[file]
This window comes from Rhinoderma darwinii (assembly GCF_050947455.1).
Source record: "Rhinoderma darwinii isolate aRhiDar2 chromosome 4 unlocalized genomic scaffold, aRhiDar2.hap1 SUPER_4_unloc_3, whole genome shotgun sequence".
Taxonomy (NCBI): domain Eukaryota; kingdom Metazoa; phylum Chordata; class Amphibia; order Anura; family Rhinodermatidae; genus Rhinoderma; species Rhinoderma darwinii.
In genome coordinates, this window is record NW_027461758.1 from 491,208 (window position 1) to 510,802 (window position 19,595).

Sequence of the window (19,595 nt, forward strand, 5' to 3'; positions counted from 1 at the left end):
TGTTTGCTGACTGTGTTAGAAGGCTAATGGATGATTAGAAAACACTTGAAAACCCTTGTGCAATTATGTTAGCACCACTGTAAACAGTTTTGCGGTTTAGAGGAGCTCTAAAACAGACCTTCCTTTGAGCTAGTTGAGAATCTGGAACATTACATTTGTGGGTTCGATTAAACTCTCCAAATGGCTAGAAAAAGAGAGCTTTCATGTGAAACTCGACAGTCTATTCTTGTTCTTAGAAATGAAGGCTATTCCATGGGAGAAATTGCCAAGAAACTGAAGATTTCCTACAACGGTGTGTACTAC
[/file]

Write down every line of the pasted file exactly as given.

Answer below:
This window comes from Rhinoderma darwinii (assembly GCF_050947455.1).
Source record: "Rhinoderma darwinii isolate aRhiDar2 chromosome 4 unlocalized genomic scaffold, aRhiDar2.hap1 SUPER_4_unloc_3, whole genome shotgun sequence".
Taxonomy (NCBI): domain Eukaryota; kingdom Metazoa; phylum Chordata; class Amphibia; order Anura; family Rhinodermatidae; genus Rhinoderma; species Rhinoderma darwinii.
In genome coordinates, this window is record NW_027461758.1 from 491,208 (window position 1) to 510,802 (window position 19,595).

Sequence of the window (19,595 nt, forward strand, 5' to 3'; positions counted from 1 at the left end):
TGTTTGCTGACTGTGTTAGAAGGCTAATGGATGATTAGAAAACACTTGAAAACCCTTGTGCAATTATGTTAGCACCACTGTAAACAGTTTTGCGGTTTAGAGGAGCTCTAAAACAGACCTTCCTTTGAGCTAGTTGAGAATCTGGAACATTACATTTGTGGGTTCGATTAAACTCTCCAAATGGCTAGAAAAAGAGAGCTTTCATGTGAAACTCGACAGTCTATTCTTGTTCTTAGAAATGAAGGCTATTCCATGGGAGAAATTGCCAAGAAACTGAAGATTTCCTACAACGGTGTGTACTAC